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The mob had already assembled when the confession terminated. The king's children next arrived -- the Princess Charlotte, a beautiful, fair-haired child, with tears in her eyes, and the Duke of Gloucester, a boy eight or nine years old, whose tearless eyes and curling lip revealed a growing pride. He had wept all night long, but would not show his grief before the people.
Charles's heart melted within him at the sight of those two children, whom he had not seen for two years and whom he now met at the moment of death. He turned to brush away a tear, and then, summoning up all his firmness, drew his daughter toward him, recommending her to be pious and resigned. Then he took the boy upon his knee.
"My son," he said to him, "you saw a great number of people in the streets as you came here. These men are going to behead your father. Do not forget that. Perhaps some day they will want to make you king, instead of the Prince of Wales, or the Duke of York, your elder brothers. But you are not the king, my son, and can never be so while they are alive. Swear to me, then, never to let them put a crown upon your head unless you have a legal right to the crown. For one day -- listen, my son -- one day, if you do so, they will doom you to destruction, head and crown, too, and then you will not be able to die with a calm conscience, as I die. Swear, my son."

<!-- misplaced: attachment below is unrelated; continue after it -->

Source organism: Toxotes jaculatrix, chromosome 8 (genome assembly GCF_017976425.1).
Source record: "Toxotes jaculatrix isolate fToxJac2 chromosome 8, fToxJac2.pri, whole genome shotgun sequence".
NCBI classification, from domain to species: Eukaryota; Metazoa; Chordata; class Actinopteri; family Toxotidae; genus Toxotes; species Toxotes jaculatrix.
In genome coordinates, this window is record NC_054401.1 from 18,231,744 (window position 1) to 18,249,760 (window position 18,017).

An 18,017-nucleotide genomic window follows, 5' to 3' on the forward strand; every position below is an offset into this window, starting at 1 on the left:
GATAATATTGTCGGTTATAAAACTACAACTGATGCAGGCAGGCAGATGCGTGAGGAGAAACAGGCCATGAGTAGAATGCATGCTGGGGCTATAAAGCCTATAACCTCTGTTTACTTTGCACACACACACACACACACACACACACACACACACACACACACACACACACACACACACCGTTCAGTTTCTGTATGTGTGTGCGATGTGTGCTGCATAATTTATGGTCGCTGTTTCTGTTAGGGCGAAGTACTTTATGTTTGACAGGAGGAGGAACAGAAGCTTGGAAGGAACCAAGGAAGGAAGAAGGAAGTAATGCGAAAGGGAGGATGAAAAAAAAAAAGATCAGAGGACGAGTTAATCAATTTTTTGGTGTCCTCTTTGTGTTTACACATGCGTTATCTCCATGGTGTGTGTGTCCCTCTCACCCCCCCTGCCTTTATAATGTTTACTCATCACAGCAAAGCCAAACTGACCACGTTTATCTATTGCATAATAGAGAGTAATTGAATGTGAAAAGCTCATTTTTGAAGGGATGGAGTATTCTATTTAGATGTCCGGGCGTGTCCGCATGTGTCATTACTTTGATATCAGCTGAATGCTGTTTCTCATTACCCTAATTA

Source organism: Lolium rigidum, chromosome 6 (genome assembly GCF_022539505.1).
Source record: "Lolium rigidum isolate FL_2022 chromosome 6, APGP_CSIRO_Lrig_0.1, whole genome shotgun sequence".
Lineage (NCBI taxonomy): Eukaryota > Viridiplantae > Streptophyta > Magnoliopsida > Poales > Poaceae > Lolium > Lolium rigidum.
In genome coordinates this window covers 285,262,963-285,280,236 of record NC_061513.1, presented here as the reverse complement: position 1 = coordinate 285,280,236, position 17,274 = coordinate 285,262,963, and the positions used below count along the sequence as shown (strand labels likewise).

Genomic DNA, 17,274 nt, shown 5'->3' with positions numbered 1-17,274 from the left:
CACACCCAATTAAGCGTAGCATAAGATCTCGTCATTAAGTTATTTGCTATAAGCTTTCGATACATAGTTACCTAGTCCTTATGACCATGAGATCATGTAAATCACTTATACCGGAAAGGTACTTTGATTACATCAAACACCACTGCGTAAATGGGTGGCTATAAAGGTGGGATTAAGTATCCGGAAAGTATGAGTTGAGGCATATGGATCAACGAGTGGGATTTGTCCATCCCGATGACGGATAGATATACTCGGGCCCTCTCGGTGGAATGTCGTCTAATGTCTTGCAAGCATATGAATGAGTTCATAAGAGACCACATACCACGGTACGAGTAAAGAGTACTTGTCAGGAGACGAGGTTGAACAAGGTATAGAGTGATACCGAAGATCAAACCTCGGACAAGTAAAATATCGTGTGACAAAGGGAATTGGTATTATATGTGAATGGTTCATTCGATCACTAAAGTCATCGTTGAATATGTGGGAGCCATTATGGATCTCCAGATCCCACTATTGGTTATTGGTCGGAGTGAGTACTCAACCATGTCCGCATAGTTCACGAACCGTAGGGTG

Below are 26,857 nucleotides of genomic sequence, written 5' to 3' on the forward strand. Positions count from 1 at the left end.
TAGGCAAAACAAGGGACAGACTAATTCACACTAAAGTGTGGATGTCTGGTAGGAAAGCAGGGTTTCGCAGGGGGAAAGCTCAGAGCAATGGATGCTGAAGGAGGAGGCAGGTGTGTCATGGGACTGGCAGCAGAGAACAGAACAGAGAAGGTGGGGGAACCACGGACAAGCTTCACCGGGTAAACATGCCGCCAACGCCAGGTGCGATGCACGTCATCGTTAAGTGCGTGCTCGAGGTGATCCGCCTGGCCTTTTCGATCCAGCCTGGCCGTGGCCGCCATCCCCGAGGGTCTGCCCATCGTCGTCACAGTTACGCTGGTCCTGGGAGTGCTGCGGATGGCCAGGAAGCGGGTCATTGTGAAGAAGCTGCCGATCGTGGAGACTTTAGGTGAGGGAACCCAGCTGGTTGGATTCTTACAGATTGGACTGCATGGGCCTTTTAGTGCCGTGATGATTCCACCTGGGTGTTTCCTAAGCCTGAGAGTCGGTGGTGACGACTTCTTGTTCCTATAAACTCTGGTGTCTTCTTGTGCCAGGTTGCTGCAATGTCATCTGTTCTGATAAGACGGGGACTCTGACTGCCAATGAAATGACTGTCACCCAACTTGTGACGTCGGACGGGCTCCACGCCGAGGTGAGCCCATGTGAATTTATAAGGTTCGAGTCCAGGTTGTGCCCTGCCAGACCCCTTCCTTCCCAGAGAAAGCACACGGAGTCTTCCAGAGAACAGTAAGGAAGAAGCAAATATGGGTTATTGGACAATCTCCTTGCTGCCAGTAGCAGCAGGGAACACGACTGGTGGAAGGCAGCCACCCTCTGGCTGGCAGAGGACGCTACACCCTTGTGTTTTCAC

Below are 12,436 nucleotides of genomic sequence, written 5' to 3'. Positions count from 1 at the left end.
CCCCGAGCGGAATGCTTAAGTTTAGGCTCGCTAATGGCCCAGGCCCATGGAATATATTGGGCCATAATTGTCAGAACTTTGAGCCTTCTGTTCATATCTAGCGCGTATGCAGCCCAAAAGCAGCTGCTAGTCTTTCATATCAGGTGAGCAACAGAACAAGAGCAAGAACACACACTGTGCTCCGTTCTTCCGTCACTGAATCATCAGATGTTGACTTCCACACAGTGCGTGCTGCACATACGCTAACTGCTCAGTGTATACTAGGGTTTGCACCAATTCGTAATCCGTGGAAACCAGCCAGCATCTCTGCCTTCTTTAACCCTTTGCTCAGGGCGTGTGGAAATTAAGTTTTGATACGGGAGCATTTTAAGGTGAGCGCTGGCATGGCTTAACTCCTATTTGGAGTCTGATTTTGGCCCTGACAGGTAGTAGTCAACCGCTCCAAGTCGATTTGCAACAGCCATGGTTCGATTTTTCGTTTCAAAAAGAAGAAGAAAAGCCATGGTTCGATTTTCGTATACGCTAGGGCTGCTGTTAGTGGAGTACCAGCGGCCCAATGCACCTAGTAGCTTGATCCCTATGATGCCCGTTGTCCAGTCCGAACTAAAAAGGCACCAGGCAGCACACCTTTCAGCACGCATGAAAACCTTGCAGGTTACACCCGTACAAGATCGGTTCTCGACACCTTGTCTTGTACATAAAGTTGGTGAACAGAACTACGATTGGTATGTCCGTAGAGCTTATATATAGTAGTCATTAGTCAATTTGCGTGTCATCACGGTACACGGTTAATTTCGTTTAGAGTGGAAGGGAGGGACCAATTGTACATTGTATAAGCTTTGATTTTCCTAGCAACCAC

The child stretched out his little hand toward that of his father and said, "I swear to your majesty."
"Henry," said Charles, "call me your father."
"Father," replied the child, "I swear to you that they shall kill me sooner than make me king."
"Good, my child. Now kiss me; and you, too, Charlotte. Never forget me."
"Oh! never, never!" cried both the children, throwing their arms around their father's neck.
"Farewell," said Charles, "farewell, my children. Take them away, Juxon; their tears will deprive me of the courage to die."
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